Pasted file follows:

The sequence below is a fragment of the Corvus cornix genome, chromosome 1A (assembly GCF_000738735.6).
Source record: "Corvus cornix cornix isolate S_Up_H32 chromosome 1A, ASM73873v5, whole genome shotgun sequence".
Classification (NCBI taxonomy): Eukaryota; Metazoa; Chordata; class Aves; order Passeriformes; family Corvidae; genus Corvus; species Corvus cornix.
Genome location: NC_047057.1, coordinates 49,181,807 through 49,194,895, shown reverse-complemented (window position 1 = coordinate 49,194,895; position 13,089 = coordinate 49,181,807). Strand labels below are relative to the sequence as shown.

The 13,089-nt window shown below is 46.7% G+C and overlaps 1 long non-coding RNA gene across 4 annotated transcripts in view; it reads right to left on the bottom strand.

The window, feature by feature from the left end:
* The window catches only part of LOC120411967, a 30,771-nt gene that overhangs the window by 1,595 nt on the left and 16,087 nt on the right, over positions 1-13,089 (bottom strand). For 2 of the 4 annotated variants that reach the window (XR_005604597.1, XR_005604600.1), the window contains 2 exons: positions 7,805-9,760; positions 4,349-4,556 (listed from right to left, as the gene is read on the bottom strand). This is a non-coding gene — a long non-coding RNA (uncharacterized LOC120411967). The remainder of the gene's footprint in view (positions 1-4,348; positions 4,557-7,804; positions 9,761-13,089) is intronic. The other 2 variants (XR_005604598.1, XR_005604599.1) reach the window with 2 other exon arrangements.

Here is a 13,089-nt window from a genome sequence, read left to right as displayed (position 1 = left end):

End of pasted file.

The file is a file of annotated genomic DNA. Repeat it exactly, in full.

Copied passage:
The sequence below is a fragment of the Corvus cornix genome, chromosome 1A (assembly GCF_000738735.6).
Source record: "Corvus cornix cornix isolate S_Up_H32 chromosome 1A, ASM73873v5, whole genome shotgun sequence".
Classification (NCBI taxonomy): Eukaryota; Metazoa; Chordata; class Aves; order Passeriformes; family Corvidae; genus Corvus; species Corvus cornix.
Genome location: NC_047057.1, coordinates 49,181,807 through 49,194,895, shown reverse-complemented (window position 1 = coordinate 49,194,895; position 13,089 = coordinate 49,181,807). Strand labels below are relative to the sequence as shown.

The 13,089-nt window shown below is 46.7% G+C and overlaps 1 long non-coding RNA gene across 4 annotated transcripts in view; it reads right to left on the bottom strand.

The window, feature by feature from the left end:
* The window catches only part of LOC120411967, a 30,771-nt gene that overhangs the window by 1,595 nt on the left and 16,087 nt on the right, over positions 1-13,089 (bottom strand). For 2 of the 4 annotated variants that reach the window (XR_005604597.1, XR_005604600.1), the window contains 2 exons: positions 7,805-9,760; positions 4,349-4,556 (listed from right to left, as the gene is read on the bottom strand). This is a non-coding gene — a long non-coding RNA (uncharacterized LOC120411967). The remainder of the gene's footprint in view (positions 1-4,348; positions 4,557-7,804; positions 9,761-13,089) is intronic. The other 2 variants (XR_005604598.1, XR_005604599.1) reach the window with 2 other exon arrangements.

Here is a 13,089-nt window from a genome sequence, read left to right as displayed (position 1 = left end):